9.0     0.9      4.5     0.114                                 

     8 Egg Albumen                                                             

                10.0    1.7      6.3     0.062                                 


As can be seen from this data, the hardness of the gels prepared using the whey protein concentrate was reduced drastically as the pH of the gels progressively increased from 7 to 10. Under the same conditions, the hardness of albumen gels increased only slightly upon pH adjustment. A similar degree of hardness for both gels was obtained between pH's 9 and 10. As can be seen from the data regarding the brittleness of the gels, a similar trend was observed.

The cohesiveness of the gels were high for both albumen and the whey protein concentrate at pH's 7 and 9.

The heat coagulated whey protein concentrate gels were applied in several food applications.



An imitation egg salad incorporating the following ingredients was prepared.

20 grams yolk (hard boiled egg)

40 grams gelled whey protein concentrate (diced) prepared in accordance with the above procedure at pH 7.

25 grams mayonnaise

1.0 grams salt.

This product was given to a small panel of judges who rated the flavor comparable to real egg salad prepared from hard cooked eggs. A slight texture difference was observed. This was judged not to be significant enough to make a product unacceptable.



A pudding-like product was formulated using the following ingredients:

15% whey protein concentrate (50% protein)

10.2% sucrose

6.0% cocoa powder blend

68.8% water

The whey protein concentrate, sucrose and cocoa powder were blended with the water to prepare a solution which was then heated to C. for 22.5 minutes. The texture of the pudding-like product was chewy. A slight cocoa separation was observed. The addition of a small amount of carrageenan will prevent this separation.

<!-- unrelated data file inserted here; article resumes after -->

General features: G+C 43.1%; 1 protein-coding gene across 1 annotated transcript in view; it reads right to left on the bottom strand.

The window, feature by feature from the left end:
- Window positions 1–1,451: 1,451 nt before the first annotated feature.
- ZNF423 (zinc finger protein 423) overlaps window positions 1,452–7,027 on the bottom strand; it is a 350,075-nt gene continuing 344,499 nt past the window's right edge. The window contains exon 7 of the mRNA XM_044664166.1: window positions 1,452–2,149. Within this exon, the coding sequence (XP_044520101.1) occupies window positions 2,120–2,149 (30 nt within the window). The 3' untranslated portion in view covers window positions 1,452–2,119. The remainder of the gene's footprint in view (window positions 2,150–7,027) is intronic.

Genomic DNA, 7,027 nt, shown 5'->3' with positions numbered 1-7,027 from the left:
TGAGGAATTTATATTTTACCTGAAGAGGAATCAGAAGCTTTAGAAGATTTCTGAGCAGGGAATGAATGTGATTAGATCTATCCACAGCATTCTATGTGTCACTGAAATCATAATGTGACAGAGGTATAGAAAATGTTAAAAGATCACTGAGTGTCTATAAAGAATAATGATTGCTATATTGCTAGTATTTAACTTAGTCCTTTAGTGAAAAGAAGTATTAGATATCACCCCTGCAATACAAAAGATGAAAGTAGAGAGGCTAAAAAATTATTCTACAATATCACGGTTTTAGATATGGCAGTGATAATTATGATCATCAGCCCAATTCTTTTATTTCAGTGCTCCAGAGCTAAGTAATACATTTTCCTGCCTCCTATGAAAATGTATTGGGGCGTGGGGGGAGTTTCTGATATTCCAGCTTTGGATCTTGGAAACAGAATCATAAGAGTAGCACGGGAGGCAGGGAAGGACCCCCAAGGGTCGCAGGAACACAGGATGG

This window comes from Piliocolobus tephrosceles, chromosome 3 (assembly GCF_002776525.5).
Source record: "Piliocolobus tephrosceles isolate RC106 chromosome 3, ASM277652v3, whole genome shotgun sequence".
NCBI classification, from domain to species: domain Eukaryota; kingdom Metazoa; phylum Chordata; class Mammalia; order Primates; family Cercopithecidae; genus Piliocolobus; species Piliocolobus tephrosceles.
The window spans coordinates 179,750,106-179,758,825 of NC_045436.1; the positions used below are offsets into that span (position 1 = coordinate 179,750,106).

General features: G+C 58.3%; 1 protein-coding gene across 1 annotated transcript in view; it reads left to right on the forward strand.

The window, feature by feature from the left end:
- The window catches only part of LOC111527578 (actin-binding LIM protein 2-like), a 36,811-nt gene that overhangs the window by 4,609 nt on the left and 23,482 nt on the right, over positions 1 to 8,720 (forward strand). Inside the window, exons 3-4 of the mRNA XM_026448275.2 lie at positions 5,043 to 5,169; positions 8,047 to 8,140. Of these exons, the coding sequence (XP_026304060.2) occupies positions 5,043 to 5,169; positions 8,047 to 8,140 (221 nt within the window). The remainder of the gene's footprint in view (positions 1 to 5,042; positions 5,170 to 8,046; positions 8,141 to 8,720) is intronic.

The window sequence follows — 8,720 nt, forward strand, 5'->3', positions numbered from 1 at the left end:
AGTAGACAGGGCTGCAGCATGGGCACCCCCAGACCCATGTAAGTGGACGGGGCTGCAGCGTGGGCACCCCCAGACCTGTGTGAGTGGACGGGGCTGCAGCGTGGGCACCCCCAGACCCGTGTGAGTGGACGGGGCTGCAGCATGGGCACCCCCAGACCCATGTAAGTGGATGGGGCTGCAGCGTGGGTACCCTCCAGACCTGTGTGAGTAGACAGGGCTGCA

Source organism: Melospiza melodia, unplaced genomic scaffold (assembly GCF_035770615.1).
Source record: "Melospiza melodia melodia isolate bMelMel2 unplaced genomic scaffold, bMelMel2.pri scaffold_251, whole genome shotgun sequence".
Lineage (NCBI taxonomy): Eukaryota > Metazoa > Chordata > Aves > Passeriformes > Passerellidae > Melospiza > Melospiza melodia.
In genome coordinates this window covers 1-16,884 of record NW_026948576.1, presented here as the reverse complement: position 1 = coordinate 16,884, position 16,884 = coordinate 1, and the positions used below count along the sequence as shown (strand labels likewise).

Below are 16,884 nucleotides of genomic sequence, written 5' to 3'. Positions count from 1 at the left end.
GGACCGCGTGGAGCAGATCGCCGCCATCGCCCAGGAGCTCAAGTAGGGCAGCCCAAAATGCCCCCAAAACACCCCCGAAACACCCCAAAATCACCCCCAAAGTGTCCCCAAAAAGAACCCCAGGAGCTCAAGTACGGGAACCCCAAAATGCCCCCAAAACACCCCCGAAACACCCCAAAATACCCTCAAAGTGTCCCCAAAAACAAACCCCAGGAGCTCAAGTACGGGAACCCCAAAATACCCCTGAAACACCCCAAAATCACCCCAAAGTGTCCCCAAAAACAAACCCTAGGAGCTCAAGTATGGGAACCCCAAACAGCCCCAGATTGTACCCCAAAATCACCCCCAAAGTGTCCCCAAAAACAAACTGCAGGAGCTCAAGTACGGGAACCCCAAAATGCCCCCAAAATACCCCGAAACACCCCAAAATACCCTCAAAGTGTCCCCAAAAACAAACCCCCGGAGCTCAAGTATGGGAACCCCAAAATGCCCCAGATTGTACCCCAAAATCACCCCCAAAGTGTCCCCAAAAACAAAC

The present invention is further defined in the claims which follow.


1. A method for preparing an imitation hard-cooked egg white having a consistency similar to hard-cooked egg whites which comprises heating a solution consisting essentially of a whey protein concentrate prepared by ultrafiltration having from about 40% to about 60% protein, from about 10% to about 30% lactose and from about 3% to about 15% ash at a solids content of from about 10% to about 30% at a temperature of about C. to about C. for a period of time for about 10 minutes to about 30 minutes in order to prepare a product having the consistency and appearance of hard-cooked egg white.

2. The method as recited in claim 1 wherein said concentrate is prepared from at least 80% acid whey.

3. The method as recited in claim 1 wherein said whey protein concentrate has from 45-60% protein.

4. The method as recited in claim 1 wherein a food grade sulfite is added in an amount sufficient to lower the coagulation temperature of the concentrate to a temperature within the range of C. to C.

5. The method as recited in claim 4 wherein said sulfite is selected from the group consisting of sodium sulfite and sodium bisulfite.

6. The product of the method of claim 1.

7. The method as recited in claim 1 wherein a member selected from the group consisting of cysteine and cystine is added in an amount sufficient to lower the coagulation temperature of the concentrate to a temperature within the range of C. to C.

Referenced Cited

U.S. Patent Documents

2695235 November 1954 Goede
4029825 June 14, 1977 Chang
4031267 June 21, 1977 Berry et al.
4058510 November 15, 1977 Nolan et al.
4103038 July 25, 1978 Roberts

Other references

  • Palmer, D. E. High Purity Protein Recovery, Process Biochemistry, Jun., 1977, pp. 24-28.

Patent History

Patent number: 4362761
Type: Grant
Filed: Dec 23, 1980
Date of Patent: Dec 7, 1982
Assignee: Nutrisearch Company (Cincinnati, OH)
Inventors: Pei K. Chang (Montrose, NY), Gabriele E. Scibelli (New Rochelle, NY)
Primary Examiner: Robert A. Yoncoskie
Law Firm: Cushman, Darby & Cushman
Application Number: 6/220,209